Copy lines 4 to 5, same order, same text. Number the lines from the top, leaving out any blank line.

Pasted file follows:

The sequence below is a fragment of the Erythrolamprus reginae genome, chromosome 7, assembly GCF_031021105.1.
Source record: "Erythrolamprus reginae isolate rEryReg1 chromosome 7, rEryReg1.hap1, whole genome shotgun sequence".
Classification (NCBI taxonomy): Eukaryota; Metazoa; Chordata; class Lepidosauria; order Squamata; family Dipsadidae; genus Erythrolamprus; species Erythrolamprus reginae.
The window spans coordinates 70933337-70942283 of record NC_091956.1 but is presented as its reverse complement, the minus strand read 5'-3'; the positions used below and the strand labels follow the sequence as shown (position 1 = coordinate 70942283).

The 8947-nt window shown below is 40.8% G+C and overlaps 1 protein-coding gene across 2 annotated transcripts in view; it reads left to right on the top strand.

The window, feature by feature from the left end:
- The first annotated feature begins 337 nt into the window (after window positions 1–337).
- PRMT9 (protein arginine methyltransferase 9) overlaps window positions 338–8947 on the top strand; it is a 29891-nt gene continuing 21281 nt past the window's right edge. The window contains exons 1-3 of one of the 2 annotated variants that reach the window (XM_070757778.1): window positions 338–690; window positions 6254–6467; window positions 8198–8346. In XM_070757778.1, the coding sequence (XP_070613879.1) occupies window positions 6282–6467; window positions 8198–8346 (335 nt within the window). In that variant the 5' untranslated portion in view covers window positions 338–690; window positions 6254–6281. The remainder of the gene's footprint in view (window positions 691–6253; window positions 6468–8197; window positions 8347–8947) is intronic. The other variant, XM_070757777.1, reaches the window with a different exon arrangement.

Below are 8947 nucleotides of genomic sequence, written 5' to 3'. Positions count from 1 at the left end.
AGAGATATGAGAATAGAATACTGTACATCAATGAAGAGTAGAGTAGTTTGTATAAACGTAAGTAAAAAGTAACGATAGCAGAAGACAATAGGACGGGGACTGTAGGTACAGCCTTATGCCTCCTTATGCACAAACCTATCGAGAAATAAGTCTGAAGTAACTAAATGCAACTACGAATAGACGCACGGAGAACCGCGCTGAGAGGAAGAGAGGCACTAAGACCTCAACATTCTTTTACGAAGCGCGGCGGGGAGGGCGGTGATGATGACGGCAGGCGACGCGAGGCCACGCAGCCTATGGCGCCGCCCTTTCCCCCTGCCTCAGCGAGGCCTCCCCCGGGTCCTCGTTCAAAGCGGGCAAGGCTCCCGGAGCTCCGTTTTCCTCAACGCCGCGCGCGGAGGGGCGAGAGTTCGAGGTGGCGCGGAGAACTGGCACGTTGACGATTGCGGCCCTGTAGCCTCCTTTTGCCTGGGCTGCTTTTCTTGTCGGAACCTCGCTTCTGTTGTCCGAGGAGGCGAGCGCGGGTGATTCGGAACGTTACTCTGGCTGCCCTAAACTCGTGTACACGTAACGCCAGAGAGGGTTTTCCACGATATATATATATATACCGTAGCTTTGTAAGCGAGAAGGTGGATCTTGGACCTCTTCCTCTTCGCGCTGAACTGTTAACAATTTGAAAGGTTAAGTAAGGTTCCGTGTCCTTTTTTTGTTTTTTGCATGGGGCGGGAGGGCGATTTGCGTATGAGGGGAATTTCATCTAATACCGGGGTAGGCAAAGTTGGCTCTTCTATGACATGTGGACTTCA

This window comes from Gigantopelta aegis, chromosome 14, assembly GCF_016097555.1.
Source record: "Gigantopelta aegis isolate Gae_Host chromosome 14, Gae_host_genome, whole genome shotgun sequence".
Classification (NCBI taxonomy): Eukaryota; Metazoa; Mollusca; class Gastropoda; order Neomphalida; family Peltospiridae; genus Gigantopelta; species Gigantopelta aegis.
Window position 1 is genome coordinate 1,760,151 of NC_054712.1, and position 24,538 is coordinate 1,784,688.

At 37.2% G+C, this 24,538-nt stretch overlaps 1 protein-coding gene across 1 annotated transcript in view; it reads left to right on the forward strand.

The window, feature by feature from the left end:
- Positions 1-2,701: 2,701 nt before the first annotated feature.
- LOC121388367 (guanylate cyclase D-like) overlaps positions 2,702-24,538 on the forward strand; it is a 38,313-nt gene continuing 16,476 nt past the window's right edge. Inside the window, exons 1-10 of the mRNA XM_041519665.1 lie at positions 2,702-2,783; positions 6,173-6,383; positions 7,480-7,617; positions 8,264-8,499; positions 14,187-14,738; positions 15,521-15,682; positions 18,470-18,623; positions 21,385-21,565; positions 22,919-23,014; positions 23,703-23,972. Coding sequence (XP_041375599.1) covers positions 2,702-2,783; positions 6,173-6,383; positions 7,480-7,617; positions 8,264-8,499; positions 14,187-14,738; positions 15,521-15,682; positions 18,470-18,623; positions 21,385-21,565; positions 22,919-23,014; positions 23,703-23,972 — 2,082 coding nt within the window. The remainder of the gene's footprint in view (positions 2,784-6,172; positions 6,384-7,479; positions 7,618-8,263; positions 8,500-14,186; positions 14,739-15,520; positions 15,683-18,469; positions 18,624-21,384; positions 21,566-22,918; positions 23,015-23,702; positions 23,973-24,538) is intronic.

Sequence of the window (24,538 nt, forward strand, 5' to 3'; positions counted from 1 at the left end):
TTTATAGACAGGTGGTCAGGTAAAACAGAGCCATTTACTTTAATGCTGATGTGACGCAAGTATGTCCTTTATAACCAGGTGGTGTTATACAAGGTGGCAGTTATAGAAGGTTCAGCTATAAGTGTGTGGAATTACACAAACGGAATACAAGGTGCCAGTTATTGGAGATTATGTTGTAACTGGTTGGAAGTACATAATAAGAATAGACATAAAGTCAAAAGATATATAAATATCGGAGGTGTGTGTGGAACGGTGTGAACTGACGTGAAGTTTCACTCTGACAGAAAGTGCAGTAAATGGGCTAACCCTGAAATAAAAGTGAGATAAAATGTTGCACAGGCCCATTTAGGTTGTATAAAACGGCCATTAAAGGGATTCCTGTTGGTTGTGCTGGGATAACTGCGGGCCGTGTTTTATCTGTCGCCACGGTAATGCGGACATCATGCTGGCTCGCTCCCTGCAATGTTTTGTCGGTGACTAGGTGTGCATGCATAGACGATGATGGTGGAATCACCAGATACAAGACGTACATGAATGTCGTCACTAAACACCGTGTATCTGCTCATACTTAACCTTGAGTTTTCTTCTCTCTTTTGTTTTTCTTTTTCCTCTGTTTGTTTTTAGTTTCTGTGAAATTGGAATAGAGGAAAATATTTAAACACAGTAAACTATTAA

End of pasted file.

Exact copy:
The window spans coordinates 70933337-70942283 of record NC_091956.1 but is presented as its reverse complement, the minus strand read 5'-3'; the positions used below and the strand labels follow the sequence as shown (position 1 = coordinate 70942283).

The 8947-nt window shown below is 40.8% G+C and overlaps 1 protein-coding gene across 2 annotated transcripts in view; it reads left to right on the top strand.